17/08/2007

Ali Hassan Kuban - The Rough Guide to Ali Hassan Kuban (2002)

«Another solid installment in the Rough Guide series of artist retrospectives, this compilation sums up the career of a Nubian music legend. Nubia – once the land of Kush, and today part of Egypt and Sudan – was substantially flooded with the construction of the Aswan dam during the 1950s. By then, Kuban had already moved from the village where he grew up to the Nubian quarter of Cairo. An early brush with lung disease nearly ended his career, and it may have something to do with his soulfully ragged vocals: even as a young man, he sounded old. That ailment, coupled with his affection for jazz band of the era, also inspired Kuban to develop a band that could really support him, including brass and sometimes string sections that could take melodies in call-and-response with the vocal. Working this way, Kuban transformed the complex trance rhythms of Nubian villages into entrancing urban pop music.

This set samples Kuban's four great international releases, and adds two unreleased live tracks and a crisp performance from a radio appearance the band did in Germany in 1989. "Mabruk" with its light, brass-driven swagger, and "Sukkar Sukkar Sukkar," featuring Kuban's characteristic camel-clop groove and a warbling blend of brass melody and organ, were early hits and helped to win him international recognition. Kuban seems to have performed far more than he recorded, but there's certainly plenty of great material to draw upon. The tunes from his 1992 Walk Like a Nubian album are particularly satisfying, seeming to capture the band in it prime on the tumbling, soulful "Habibi," and "Bettitogor Agil (The Girl Sitting under the Date Palm Tree)" with its lush lend of flute, horns, strings, and percussion.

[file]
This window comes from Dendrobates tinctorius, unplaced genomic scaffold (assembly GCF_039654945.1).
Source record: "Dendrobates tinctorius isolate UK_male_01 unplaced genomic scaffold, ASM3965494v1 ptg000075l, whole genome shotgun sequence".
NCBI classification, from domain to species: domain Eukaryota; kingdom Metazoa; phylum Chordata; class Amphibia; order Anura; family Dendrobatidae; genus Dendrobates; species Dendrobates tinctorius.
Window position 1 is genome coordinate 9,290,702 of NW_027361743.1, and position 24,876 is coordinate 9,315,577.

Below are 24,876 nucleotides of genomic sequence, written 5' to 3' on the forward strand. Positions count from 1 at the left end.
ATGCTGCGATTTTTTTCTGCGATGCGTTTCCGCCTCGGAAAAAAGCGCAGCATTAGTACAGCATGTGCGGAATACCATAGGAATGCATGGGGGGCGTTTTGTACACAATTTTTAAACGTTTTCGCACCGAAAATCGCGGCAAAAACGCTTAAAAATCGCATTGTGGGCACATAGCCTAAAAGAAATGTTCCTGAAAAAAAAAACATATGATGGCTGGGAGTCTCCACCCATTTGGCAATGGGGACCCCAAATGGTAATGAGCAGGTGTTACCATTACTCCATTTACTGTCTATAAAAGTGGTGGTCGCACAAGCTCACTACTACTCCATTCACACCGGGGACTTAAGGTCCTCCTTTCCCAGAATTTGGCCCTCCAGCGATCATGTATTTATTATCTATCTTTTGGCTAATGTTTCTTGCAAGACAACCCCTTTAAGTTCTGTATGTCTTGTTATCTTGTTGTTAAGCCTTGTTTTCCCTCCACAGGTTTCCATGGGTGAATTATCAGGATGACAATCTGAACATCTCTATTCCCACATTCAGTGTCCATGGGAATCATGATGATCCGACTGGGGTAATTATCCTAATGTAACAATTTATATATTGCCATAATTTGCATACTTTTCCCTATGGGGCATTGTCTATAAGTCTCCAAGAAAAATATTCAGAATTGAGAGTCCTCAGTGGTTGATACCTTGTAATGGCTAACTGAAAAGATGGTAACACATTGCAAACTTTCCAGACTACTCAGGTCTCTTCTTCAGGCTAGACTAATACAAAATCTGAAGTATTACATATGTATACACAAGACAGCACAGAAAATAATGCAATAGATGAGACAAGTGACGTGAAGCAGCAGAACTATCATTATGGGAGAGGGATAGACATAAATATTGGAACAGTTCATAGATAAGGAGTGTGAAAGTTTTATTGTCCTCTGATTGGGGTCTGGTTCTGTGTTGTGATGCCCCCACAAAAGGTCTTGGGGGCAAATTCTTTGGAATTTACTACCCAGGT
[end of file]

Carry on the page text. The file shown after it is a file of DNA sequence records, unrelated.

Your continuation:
Some of the songs echo urban pop trends, like the hint of reggae in "Mabrouk Wo Arisna," or of shaabi in "Hela Houb." But although Kuban was certainly a modernizer willing to extend and transform Nubian music, the authentic feel of the village definitely remains a strong element in his sound, especially on a percussion and vocal oriented track like "Walla Abshero" and on swirling trance grooves with gorgeous chant melodies like "Gammal," the standout track from Real Nubian, the last album Kuban completed before his death in 2001.» (Banning Eyre, Afropop)

Link in comments

2 comments:

Radu said...

Part 1:

http://sharebee.com/ae7b3fcd

Part 2:

http://sharebee.com/d6bce10c

Anonymous said...

Thanks for posting this

the file is missing tracks 1-3

please let me know if you fix this.

bighair [at] tatabotata[dot]com

thanks